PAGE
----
Topic: Inequality

‘Being a feminist in difficult places’: Balkan Feminism

Lately, I’ve enjoyed learning about the development and status of women’s rights movements and the feminist agenda in the Balkan countries, which in many ways sit uncomfortably within geopolitical and developmental binaries like Global South/Global North, developed/developing. Here is a compilation of some stand-out contributions from four of the most prominent women’s rights activists in the Balkans.

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‘This Shit is Killing Me’: Dalit rights and Mumbai’s sewers

I thought I’d enliven the summer by posting some of the top blog posts from this year’s students in my LSE class on ‘Advocacy, Campaigning and Grassroots activism‘. Their individual assignment was to design a campaign strategy for a cause close to their hearts, and write a blog about it. First up, Monica Moses on […]

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Is Africa facing its second debt crisis? What are the solutions?

Guest post from Jaime Atienza of Oxfam Intermon Here we go again. Though different to their “first debt crisis”, which was incubated in the 80s, hit in the 90s and was resolved (partly) in the 2000s, the situation is again profoundly uphill for a growing number of African countries: in 2019 their debt repayments as […]

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#PowerShifts Resources: Collective Mapping

Maybe you’ve already read one of the recent #PowerShifts pieces on how the Waorani are using maps in court to uphold their land rights. Pretty powerful, right? For a while now, I’ve been increasingly curious about collective cartography as a concrete method and tool that can encourage participation, generate collaborative knowledge, and politicise change processes […]

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Smart one! A rant on women and hyper digital urban living

Rajashree Ghosh is a Resident Scholar at WSRC, Brandeis University, USA. Combining experiential and desk research, she explores the broader connections between women’s struggles and urban living in India.   Within the realm of social development, I have fervently used a gender lens to understand the “smart city” as an urban policy mechanism. Why? Because […]

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The African Continental Free Trade Area is expanding, but who will benefit?

Brenda Kombo is a socio-cultural anthropologist and lawyer based in Nairobi, Kenya. On April 2, 2019, The Gambia ratified the agreement establishing the Africa Continental Free Trade Area (AfCFTA). In doing so, it joined 21 other African countries, thus helping usher the agreement into force as the threshold of 22 ratifications was reached. But what does this really mean for Africa? […]

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What’s New in the Private Education Pandora’s Box? A look at developments in the Global South

Guest post from Prachi Srivastava, Associate Professor, University of Western Ontario.   The Economist’s new special report ‘Private education’ (print edition, 13 April 2019) is causing a stir. We’ve been here before. Nearly four years ago, The Economist did a cover story (‘The $1-a-week school’) and briefing (‘Learning unleashed’) on low-fee private schooling (print edition, 1 August 2015) […]

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Combating corruption through community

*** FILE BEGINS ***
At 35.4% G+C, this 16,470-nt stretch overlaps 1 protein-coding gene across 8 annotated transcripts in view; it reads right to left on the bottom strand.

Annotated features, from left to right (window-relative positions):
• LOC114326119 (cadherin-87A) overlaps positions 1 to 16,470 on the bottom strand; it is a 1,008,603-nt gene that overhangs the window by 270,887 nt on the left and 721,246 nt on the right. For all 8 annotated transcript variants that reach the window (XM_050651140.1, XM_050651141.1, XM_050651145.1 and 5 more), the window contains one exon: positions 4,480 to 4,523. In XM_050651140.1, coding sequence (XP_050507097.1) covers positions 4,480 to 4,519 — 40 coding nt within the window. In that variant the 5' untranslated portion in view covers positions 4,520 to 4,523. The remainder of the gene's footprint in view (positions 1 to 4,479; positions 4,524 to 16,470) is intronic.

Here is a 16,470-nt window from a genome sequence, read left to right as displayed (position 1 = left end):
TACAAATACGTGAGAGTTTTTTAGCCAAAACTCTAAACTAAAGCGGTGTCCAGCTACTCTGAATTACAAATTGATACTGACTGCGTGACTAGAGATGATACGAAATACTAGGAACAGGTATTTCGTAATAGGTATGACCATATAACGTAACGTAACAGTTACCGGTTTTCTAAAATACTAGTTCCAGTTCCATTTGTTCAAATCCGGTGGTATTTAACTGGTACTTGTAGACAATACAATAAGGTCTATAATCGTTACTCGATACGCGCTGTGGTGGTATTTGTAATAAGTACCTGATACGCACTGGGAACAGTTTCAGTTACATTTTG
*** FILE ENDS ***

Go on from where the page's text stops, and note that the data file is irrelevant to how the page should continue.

David Riveros García makes a strong case for placing communities at the centre of anti-corruption work, based on the experience of organisations and movements in Paraguay. David is the founder and Executive Director of reAcción, an NGO that promotes civic participation and transparency in the education sector. Growing is often its own trap. For social initiatives, increased […]

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Vikalp Sangam: a search for alternatives in India…and globally

Pallav Das and Ashish Kothari explain the need for alternative visions to the dominant model of economic development in India, and beyond. Pallav and Ashish are two of the founders of Kalpavriksh, a 40-year Indian NGO focusing on environment and development issues. Contemporary India is going through a perplexingly critical time in its economic development, as it seems that […]

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Don’t get the hump, but what really changed on global income, and what didn’t?

I was wondering when that phrase would appear…..  Andy Sumner & Kathleen Craig of the King’s Department of International Development continue the humpology debate. Duncan’s blog on the global hump and Jose Manuel Roche’s reply raise the question of what has actually changed and what hasn’t. Here’s (yet) another take and in an attempt to be […]

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Doing the hard stuff in tough places: please help us find the ‘seemingly impossible’ stories of success

Guest post from Grace Lyn Higdon (left), Irene Guijt (right) and Ruth Mayne The list of reasons to feel depressed is long and growing. Recent elections ushering in sexist and violent heads of states; climate change even worse than predicted; backlash to #MeToo and, if you’re in the UK, the political swamp known as ‘Brexit’. Depressing – […]

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Why are we failing on gender? 3 bad excuses and 6 good ideas

March is women’s history month and Fabiola Esposito shares her reflections on the aid sector’s slow progress on women’s empowerment. Last week I went to a networking event for women working in international development about ‘women’s empowerment’ (WE) in Syria. During the Q&A one of the attendees asked an astonishing, but revealing, question: “Why do […]

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